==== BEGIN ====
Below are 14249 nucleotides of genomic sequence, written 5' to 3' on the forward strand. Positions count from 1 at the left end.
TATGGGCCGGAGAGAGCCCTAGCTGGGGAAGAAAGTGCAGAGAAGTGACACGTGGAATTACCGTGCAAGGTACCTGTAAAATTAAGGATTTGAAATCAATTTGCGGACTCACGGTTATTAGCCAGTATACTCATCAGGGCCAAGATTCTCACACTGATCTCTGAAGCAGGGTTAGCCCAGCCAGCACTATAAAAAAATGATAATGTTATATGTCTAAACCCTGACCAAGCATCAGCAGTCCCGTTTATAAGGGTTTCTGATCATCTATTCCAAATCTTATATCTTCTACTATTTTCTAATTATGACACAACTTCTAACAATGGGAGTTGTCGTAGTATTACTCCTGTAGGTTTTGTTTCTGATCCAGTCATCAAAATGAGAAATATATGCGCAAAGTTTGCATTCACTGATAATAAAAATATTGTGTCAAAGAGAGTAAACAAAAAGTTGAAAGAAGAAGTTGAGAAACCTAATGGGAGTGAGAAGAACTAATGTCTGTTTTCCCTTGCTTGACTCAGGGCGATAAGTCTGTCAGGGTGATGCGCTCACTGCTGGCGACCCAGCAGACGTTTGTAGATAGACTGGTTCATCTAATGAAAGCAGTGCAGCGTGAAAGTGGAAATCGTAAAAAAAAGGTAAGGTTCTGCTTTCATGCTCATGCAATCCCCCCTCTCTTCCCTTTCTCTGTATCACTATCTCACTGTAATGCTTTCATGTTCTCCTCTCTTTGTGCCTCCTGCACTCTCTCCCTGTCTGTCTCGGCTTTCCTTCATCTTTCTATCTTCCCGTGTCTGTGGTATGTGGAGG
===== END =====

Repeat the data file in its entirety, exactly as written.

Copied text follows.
Below are 14249 nucleotides of genomic sequence, written 5' to 3' on the forward strand. Positions count from 1 at the left end.
TATGGGCCGGAGAGAGCCCTAGCTGGGGAAGAAAGTGCAGAGAAGTGACACGTGGAATTACCGTGCAAGGTACCTGTAAAATTAAGGATTTGAAATCAATTTGCGGACTCACGGTTATTAGCCAGTATACTCATCAGGGCCAAGATTCTCACACTGATCTCTGAAGCAGGGTTAGCCCAGCCAGCACTATAAAAAAATGATAATGTTATATGTCTAAACCCTGACCAAGCATCAGCAGTCCCGTTTATAAGGGTTTCTGATCATCTATTCCAAATCTTATATCTTCTACTATTTTCTAATTATGACACAACTTCTAACAATGGGAGTTGTCGTAGTATTACTCCTGTAGGTTTTGTTTCTGATCCAGTCATCAAAATGAGAAATATATGCGCAAAGTTTGCATTCACTGATAATAAAAATATTGTGTCAAAGAGAGTAAACAAAAAGTTGAAAGAAGAAGTTGAGAAACCTAATGGGAGTGAGAAGAACTAATGTCTGTTTTCCCTTGCTTGACTCAGGGCGATAAGTCTGTCAGGGTGATGCGCTCACTGCTGGCGACCCAGCAGACGTTTGTAGATAGACTGGTTCATCTAATGAAAGCAGTGCAGCGTGAAAGTGGAAATCGTAAAAAAAAGGTAAGGTTCTGCTTTCATGCTCATGCAATCCCCCCTCTCTTCCCTTTCTCTGTATCACTATCTCACTGTAATGCTTTCATGTTCTCCTCTCTTTGTGCCTCCTGCACTCTCTCCCTGTCTGTCTCGGCTTTCCTTCATCTTTCTATCTTCCCGTGTCTGTGGTATGTGGAGG